Utah is a camper’s dream. With plenty of outdoor attractions, majestic mountains, stunningly clear skies, and a seemingly infinite number of campgrounds, Utah is the place. Seriously. As for lakeside camping, the options are just as numerous. Nevertheless, here are some of the state’s most gorgeous.
Escalante is a hidden gem in Southern Utah. Located on the Grand Staircase Escalante National Monument, this campground also neighbors the Escalante Petrified Forest, which features chunks of brilliantly colored petrified wood. To the opposite side, the campsite is bordered by an unassuming reservoir perfect for swimming and other watersports. This campground makes camping seem more like a luxury, given its impeccably clean hot showers and bathrooms. A mere five-minute drive will take you to the center of Escalante, which is home to numerous popular restaurants, an outdoor outfitter, grocery stores, a gas station, and a bunch of cute, tiny pioneer houses. This campground is perfect for amazing hiking followed by a dip in the reservoir and a hot, cleansing (spider-free) shower.
Strawberry Reservoir is a popular watersport and fishing destination in Utah, and for good reason. The reservoir is easy to access, close to both Heber and Park City, and surrounded in every direction by beautiful views. Likewise, Strawberry Bay Campground (which is just on the periphery of Strawberry Reservoir) gives the camper access to those views, as well as access to a cerulean, starry sky and a prime location for roasting marshmallows with your loved ones after a day on the water. With tent sites, RV sites, group sites, drinking water, and flush toilets, the campground feels like somewhat of a home away from home, with way more nature and slightly less refined modern conveniences.
Sitting at a pretty elevation of 8,000 feet, Payson Lakes Campground is a Utah favorite for a variety of reasons: it isn’t too far from town, it’s family friendly, it allows for prime fishing and canoeing, and has all of the necessary amenities for classic yet convenient camping. In the summer, wildflowers decorate the campground, and year-round, campers can enjoy the area’s forests of fir, pine, and aspen. With the water close by (but not too close) you can avoid pesky amounts of bugs, all while maintaining convenient access to the water. This is the kind of campsite you’ll want to take your kids, fire up the Dutch ovens, have a barbecue, and play card games by lantern on your site’s picnic tables. This is low-key, boat-free lakeside camping.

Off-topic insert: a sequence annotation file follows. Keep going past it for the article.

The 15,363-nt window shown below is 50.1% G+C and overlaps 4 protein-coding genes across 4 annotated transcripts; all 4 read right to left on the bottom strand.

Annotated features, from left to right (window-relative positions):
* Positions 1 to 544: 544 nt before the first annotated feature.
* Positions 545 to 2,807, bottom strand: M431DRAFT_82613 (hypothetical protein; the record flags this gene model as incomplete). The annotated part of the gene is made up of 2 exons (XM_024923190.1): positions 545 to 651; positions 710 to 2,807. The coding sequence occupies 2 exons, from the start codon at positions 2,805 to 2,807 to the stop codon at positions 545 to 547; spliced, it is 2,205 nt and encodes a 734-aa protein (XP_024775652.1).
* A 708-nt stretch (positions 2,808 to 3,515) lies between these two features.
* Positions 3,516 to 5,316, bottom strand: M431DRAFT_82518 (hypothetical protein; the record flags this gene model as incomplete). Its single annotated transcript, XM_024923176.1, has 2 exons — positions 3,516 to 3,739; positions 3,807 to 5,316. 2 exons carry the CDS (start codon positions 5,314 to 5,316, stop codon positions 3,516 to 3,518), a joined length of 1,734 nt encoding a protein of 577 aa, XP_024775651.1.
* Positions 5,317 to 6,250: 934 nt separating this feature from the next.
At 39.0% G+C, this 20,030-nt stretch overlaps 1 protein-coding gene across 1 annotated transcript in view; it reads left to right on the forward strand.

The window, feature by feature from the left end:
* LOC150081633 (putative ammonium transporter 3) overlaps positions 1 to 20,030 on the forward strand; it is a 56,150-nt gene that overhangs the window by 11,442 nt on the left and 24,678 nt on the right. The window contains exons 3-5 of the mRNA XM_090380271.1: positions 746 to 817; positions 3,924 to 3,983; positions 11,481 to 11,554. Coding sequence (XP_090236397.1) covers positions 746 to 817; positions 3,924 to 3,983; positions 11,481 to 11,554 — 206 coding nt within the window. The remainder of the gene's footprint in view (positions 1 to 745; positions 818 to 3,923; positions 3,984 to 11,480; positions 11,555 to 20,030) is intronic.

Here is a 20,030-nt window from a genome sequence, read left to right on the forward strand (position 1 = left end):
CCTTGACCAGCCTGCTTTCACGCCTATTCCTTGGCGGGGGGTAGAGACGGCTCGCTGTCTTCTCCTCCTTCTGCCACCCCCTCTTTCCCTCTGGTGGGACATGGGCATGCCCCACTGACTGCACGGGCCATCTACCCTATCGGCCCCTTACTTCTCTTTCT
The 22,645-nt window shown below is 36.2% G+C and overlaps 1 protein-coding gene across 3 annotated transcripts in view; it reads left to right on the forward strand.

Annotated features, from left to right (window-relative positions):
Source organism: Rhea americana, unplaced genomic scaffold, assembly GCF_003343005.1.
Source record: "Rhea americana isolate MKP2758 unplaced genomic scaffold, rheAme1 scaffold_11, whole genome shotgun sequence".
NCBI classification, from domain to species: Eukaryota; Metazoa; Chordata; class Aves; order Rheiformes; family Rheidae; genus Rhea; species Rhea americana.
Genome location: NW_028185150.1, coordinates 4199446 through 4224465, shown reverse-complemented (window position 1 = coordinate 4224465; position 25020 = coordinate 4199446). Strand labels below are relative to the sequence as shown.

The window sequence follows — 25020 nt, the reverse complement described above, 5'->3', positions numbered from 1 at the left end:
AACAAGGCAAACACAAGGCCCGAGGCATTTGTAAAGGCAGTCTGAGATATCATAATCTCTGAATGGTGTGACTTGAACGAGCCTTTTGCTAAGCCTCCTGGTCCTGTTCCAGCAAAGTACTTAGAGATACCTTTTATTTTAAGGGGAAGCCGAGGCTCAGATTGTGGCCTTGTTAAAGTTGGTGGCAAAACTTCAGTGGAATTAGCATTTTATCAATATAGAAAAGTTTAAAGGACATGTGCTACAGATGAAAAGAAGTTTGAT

Sometimes, Lakeside Campground doesn’t feel like camping at all. It’s that comfortable. This is lakeside camping at its easiest. Utah Lake is Utah Valley’s largest body of water, making it great for just about any water-related activity. If you don’t feel like swimming in the lake, you can even swim in the campground’s swimming pool. The campground is a “Full Service RV Park,” with Wi-Fi, pull-through sites, cable, and propane refills for your grill. The campground has a lawn for games and sports as well as plenty of shade, which will surely keep you cool even in the heat of summer.
Straddling the border of Idaho and Utah, Bear Lake is arguably Utah’s top water destination. The lake is huge, and if you don’t get eaten by the Bear Lake Monster, odds are you’ll start coming back year after year. And while many rent cabins at Bear Lake, tent camping is also incredibly popular. If you’re worried about being dirty after a day on the lake, don’t be—the campsite has hot showers and flushing toilets to ease your concerns. At Big Creek Campground, you can spend all day working on your tan or jet skiing with your family. Afterwards, you can return to a welcoming campground, a cozy fire, and the comfort of your warm sleeping bag.